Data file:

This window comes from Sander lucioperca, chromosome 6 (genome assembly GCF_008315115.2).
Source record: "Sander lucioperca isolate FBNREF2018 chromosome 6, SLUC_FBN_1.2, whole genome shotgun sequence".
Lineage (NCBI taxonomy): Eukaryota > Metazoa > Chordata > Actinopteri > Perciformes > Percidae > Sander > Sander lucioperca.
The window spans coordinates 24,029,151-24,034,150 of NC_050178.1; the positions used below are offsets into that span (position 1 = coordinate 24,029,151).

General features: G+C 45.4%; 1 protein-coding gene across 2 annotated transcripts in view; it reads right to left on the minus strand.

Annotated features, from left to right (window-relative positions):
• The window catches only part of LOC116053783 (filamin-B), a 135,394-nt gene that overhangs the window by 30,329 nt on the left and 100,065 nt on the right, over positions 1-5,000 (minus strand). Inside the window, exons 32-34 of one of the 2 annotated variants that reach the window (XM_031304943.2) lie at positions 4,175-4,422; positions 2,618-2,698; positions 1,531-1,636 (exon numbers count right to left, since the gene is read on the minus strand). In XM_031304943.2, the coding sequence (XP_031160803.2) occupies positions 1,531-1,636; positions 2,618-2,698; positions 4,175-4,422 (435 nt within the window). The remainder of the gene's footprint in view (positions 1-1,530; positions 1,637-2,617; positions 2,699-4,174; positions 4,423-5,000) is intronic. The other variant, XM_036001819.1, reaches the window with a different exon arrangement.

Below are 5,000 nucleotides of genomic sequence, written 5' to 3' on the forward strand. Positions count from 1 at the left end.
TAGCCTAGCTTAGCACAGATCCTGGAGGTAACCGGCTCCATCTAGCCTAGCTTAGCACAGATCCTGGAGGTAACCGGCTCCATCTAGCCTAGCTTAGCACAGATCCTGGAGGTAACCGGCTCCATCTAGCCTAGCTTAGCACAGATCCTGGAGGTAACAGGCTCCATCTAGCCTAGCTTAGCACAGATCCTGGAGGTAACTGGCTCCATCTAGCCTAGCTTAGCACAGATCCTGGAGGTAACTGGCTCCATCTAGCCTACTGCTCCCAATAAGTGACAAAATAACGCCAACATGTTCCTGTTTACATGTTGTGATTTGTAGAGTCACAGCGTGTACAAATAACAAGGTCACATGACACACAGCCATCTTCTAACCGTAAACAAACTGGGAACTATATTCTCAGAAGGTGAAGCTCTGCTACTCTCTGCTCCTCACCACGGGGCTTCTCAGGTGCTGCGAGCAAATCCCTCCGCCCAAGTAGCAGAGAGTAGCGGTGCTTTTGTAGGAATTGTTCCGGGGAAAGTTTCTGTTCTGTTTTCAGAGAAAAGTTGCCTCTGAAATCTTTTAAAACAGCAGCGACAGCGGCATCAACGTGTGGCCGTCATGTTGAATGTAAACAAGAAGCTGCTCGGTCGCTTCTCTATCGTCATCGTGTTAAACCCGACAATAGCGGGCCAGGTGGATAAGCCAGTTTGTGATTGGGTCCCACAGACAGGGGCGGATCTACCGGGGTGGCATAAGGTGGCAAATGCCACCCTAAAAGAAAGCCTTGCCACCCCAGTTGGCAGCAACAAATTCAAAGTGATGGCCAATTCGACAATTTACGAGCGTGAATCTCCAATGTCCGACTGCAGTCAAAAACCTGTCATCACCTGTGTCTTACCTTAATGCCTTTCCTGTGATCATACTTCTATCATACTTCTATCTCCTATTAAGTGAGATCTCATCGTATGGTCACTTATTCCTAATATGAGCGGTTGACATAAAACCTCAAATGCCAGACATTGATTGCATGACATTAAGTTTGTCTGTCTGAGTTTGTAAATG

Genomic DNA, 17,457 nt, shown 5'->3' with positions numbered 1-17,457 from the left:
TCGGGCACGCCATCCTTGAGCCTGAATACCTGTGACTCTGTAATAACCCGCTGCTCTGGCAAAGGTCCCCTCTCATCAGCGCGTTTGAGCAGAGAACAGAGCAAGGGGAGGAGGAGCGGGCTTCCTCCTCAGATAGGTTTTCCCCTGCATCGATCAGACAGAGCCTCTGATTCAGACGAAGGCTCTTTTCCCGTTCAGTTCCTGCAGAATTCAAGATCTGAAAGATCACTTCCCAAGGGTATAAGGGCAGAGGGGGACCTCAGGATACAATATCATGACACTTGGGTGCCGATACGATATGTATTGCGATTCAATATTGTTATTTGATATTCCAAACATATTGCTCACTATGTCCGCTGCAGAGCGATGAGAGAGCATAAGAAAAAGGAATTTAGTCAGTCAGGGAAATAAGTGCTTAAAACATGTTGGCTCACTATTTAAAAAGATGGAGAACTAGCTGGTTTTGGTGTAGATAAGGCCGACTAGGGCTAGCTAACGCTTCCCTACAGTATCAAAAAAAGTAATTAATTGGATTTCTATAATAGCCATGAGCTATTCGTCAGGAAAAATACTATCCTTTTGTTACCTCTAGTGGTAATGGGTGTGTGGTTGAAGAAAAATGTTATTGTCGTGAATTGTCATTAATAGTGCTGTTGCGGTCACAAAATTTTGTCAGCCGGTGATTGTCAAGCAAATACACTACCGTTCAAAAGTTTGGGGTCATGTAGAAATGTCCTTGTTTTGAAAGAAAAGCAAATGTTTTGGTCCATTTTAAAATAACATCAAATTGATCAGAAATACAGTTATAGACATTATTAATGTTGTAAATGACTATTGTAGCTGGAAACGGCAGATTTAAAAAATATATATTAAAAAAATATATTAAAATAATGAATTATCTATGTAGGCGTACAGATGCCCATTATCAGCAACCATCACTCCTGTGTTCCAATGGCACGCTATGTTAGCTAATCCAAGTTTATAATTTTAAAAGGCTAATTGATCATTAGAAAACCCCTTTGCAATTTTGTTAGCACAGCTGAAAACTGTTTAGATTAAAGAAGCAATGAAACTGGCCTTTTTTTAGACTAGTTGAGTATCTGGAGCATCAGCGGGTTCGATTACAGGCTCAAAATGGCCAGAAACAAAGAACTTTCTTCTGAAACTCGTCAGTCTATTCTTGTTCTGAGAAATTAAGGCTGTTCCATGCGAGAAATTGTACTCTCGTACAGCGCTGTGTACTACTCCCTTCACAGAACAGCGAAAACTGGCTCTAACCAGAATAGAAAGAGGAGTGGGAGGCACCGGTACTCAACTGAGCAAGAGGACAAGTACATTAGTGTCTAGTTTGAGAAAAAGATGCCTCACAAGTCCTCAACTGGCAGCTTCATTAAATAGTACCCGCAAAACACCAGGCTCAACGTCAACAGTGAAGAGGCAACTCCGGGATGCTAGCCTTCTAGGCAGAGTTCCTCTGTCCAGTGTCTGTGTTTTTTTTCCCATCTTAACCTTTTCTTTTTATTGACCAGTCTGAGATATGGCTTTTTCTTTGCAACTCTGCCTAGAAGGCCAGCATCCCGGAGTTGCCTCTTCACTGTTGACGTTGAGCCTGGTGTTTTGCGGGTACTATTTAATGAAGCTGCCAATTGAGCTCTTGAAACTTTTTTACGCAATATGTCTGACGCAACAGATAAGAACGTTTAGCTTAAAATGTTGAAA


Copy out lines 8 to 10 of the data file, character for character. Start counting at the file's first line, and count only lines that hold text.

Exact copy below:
Below are 5,000 nucleotides of genomic sequence, written 5' to 3' on the forward strand. Positions count from 1 at the left end.
TAGCCTAGCTTAGCACAGATCCTGGAGGTAACCGGCTCCATCTAGCCTAGCTTAGCACAGATCCTGGAGGTAACCGGCTCCATCTAGCCTAGCTTAGCACAGATCCTGGAGGTAACCGGCTCCATCTAGCCTAGCTTAGCACAGATCCTGGAGGTAACAGGCTCCATCTAGCCTAGCTTAGCACAGATCCTGGAGGTAACTGGCTCCATCTAGCCTAGCTTAGCACAGATCCTGGAGGTAACTGGCTCCATCTAGCCTACTGCTCCCAATAAGTGACAAAATAACGCCAACATGTTCCTGTTTACATGTTGTGATTTGTAGAGTCACAGCGTGTACAAATAACAAGGTCACATGACACACAGCCATCTTCTAACCGTAAACAAACTGGGAACTATATTCTCAGAAGGTGAAGCTCTGCTACTCTCTGCTCCTCACCACGGGGCTTCTCAGGTGCTGCGAGCAAATCCCTCCGCCCAAGTAGCAGAGAGTAGCGGTGCTTTTGTAGGAATTGTTCCGGGGAAAGTTTCTGTTCTGTTTTCAGAGAAAAGTTGCCTCTGAAATCTTTTAAAACAGCAGCGACAGCGGCATCAACGTGTGGCCGTCATGTTGAATGTAAACAAGAAGCTGCTCGGTCGCTTCTCTATCGTCATCGTGTTAAACCCGACAATAGCGGGCCAGGTGGATAAGCCAGTTTGTGATTGGGTCCCACAGACAGGGGCGGATCTACCGGGGTGGCATAAGGTGGCAAATGCCACCCTAAAAGAAAGCCTTGCCACCCCAGTTGGCAGCAACAAATTCAAAGTGATGGCCAATTCGACAATTTACGAGCGTGAATCTCCAATGTCCGACTGCAGTCAAAAACCTGTCATCACCTGTGTCTTACCTTAATGCCTTTCCTGTGATCATACTTCTATCATACTTCTATCTCCTATTAAGTGAGATCTCATCGTATGGTCACTTATTCCTAATATGAGCGGTTGACATAAAACCTCAAATGCCAGACATTGATTGCATGACATTAAGTTTGTCTGTCTGAGTTTGTAAATG

Genomic DNA, 17,457 nt, shown 5'->3' with positions numbered 1-17,457 from the left: